I have flown most of the model 310 series and some, but not all, of the 55 Baron series. Flew a few years for an outfit that had both a 1968 B-55 and a 1964 C-310I (like Arlen’s) and both were similarly equipped. Quality of construction generally favor the Beech products and they have somewhat more of a sports car feel. The 310, on the other hand, has a heavier control feel and seems to be bit stiff legged on landing but, nothing that a bit of experience cannot surmount. From the cockpit perspective: 310- throttles, props, & mixtures; on the Baron- props, throttles, mixtures. Also, flap and landing gear switches were placed in reverse positions. Much more shoulder and cabin room in the Cessna. In the Beech, think later 35 series Bonanza but, with two engines. Operationally, both were very similar.

The C-310I (at least the one I flew) was the fastest for the horsepower but, perhaps a bit more expensive to maintain than the Baron with the same engines. Good experience with the U-3A (USAF C-310A); it was lighter and had more of the “sports car” feel of the Barons. Overwing exhaust did make it more fatiguing on long flights; underwing exhaust definitely preferrable The models, from the G on, roomier and generally more comfortable. Canted tip tanks improved stability. The N, P and Q models were really delightful to fly, as was the R.

My choice, if I were looking, would be a really well maintained 310. (If you are looking for an older twin, do not discount the Twin Bonanza, truly a most comfortable and stabile platform.) Otherwise, from an ownership perspective, the Baron would win as there are more of them actively flying and maintenance expertise and parts are likely be easier to obtain. Both are great airplanes and both have their pluses and minuses.

These are rambling thoughts and are worth just what you paid for them.


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 Post subject: Re: How does a 310 feel?
PostPosted: 22 Mar 2018, 12:24 
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Joined: 05/29/13
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Company: Easy Ice, LLC
Location: Marquette, Michigan; Scottsdale, AZ
Aircraft: C310P, CJ2, A185F
Just cause I can’t resist.

Skyking indeed.


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 Post subject: Re: How does a 310 feel?
PostPosted: 22 Mar 2018, 12:25 
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Joined: 04/16/08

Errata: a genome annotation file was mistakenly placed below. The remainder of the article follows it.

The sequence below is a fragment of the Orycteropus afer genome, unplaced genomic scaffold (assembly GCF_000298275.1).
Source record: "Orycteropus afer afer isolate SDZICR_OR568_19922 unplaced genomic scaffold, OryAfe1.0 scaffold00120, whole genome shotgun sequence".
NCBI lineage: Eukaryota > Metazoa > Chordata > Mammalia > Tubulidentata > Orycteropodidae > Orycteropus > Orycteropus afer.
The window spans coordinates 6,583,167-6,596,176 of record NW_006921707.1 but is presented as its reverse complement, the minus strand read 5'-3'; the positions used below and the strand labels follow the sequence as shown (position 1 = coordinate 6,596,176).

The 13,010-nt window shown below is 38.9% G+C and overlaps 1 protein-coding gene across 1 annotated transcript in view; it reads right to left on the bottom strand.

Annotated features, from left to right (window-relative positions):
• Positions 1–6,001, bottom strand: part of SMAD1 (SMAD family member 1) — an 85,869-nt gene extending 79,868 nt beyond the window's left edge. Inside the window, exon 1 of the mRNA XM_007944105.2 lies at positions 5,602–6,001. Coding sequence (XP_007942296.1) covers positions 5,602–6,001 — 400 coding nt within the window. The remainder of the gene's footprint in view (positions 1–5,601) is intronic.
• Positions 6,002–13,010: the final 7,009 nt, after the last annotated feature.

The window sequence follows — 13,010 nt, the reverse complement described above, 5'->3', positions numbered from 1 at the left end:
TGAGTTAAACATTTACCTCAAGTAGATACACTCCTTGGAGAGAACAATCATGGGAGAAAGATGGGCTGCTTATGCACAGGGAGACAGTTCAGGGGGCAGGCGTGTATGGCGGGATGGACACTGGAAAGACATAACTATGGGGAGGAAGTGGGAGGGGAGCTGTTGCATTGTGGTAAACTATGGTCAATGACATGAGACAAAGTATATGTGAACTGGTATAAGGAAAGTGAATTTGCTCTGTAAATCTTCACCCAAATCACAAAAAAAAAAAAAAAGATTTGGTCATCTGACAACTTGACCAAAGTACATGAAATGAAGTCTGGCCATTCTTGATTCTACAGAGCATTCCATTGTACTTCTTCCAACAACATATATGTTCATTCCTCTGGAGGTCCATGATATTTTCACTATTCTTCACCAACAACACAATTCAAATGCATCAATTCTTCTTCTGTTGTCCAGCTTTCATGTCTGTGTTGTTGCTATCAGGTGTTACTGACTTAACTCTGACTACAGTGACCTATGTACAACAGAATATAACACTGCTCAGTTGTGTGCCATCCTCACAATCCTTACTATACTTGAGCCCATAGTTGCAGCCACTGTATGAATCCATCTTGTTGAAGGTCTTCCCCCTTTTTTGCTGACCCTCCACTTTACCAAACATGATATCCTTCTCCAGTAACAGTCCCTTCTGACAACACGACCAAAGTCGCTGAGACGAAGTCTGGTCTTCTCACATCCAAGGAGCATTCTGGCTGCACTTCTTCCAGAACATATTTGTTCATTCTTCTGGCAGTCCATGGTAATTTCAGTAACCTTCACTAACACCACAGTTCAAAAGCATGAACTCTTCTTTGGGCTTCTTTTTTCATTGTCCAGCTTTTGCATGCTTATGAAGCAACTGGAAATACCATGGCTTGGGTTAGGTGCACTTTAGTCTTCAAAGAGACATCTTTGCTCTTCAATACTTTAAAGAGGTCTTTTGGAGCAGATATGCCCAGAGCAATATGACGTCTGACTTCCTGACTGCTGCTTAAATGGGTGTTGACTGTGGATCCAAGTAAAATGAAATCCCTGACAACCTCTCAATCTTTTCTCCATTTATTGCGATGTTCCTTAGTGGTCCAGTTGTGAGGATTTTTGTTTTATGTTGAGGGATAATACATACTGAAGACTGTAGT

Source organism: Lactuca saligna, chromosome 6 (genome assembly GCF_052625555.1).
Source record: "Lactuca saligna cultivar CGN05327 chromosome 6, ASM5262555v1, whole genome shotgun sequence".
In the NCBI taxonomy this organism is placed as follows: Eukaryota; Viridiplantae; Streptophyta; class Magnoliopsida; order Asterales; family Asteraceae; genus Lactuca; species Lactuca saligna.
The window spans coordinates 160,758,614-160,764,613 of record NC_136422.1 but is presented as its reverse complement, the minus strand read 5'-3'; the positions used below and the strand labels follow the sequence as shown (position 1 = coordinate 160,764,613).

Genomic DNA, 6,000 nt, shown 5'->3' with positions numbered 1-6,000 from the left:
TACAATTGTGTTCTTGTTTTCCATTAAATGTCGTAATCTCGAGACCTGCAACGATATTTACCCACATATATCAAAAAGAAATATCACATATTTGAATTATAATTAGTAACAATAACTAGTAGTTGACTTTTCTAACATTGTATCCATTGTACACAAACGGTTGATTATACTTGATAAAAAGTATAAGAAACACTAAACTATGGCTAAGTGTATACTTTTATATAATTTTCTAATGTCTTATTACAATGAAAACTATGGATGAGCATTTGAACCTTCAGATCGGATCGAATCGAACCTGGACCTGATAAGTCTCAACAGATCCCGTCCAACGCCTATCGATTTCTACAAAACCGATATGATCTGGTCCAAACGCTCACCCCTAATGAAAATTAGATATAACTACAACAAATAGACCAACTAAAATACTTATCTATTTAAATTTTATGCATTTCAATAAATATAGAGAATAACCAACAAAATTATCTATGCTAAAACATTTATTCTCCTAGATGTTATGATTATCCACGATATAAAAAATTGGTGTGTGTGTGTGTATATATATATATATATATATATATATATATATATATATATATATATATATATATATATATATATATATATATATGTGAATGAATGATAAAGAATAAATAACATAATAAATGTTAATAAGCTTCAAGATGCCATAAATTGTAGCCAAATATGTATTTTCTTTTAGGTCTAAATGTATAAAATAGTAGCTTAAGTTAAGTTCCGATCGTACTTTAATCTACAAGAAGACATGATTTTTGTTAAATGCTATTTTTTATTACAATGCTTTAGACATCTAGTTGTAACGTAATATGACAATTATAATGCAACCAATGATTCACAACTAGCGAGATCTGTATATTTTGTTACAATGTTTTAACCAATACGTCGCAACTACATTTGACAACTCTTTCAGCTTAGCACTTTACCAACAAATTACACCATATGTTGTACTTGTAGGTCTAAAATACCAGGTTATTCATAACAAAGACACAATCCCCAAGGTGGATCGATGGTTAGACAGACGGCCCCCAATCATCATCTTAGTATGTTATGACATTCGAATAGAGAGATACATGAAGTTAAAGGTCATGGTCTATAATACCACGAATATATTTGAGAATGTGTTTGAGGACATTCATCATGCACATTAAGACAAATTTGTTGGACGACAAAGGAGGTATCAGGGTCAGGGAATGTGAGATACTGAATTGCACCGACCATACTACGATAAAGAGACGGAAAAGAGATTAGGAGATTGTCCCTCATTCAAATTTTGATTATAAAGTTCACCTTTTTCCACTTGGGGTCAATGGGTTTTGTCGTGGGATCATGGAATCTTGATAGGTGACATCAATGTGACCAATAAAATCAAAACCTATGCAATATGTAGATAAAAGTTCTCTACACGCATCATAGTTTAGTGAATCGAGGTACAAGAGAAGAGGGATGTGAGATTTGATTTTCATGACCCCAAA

Posts: 463
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Location: Nevada City, CA
Aircraft: Baron 55 w/550s
Username Protected wrote:
I have had, in order, over 48 years, a TriPacer, 172, 182, V35 Bonanza, a Cessna 310R, a Cessna 421B and now a B55 Colemill Baron. Each has done what I wanted, and have been excellent and fun airplanes for me. They are obviously very different and I suppose that's why I changed every once in awhile. For comfort and utility, the 421 wins hands down. For optimum performance per dollar, the V35 takes the prize, and for what I want now, which is two engines and snappy performance, the B55 Colemill is terrific.

The 310, specifically addressing the OP, was an excellent IFR plane, FIKI, radar, stormscope, good autopilot, roomy, lots of baggage space. I don't agree with the heavy roll response...it was stable, easy to land, good visibility, and a huge panel with tons of stuff in it. Nice to keep a flight bag between the front seats, in the days when we needed a flight bag.

None were mistakes or bad airplanes. Well, the TriPacer taught me the value of a good preflight. :-)

What autopilot was in the 310? Are the Cesena autopilots good autopilots? Are they rate or attitude based autopilots?


It was an FCS-810 as I recall. Worked great. I did have a trim runaway that turned out to be a trim switch wiring failure. Could have happened to any brand.

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 Post subject: Re: How does a 310 feel?
PostPosted: 22 Mar 2018, 12:32 
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Joined: 06/08/12
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Company: Meridian Manufacturing
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Aircraft: 1967 Bonanza V35
Username Protected wrote:
Just cause I can’t resist.

Skyking indeed.


I was waiting for you to chime in here.....
:lol:

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 Post subject: Re: How does a 310 feel?
PostPosted: 22 Mar 2018, 14:05 
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Joined: 05/29/13
Posts: 8321
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Company: Easy Ice, LLC
Location: Marquette, Michigan; Scottsdale, AZ
Aircraft: C310P, CJ2, A185F
Username Protected wrote:
But the cost of care and feeding stops me cold. Kinda like a SoCal trophy wife I suspect.

George

The 310 is much less expensive to own and to liquidate when the time comes. It is also very happy when you are opening the hangar and ready to take her out flying. SoCal trophy wife - most likely not!


You have no idea. The 310 is waaaaayyyyyyyy less expensive. :lol: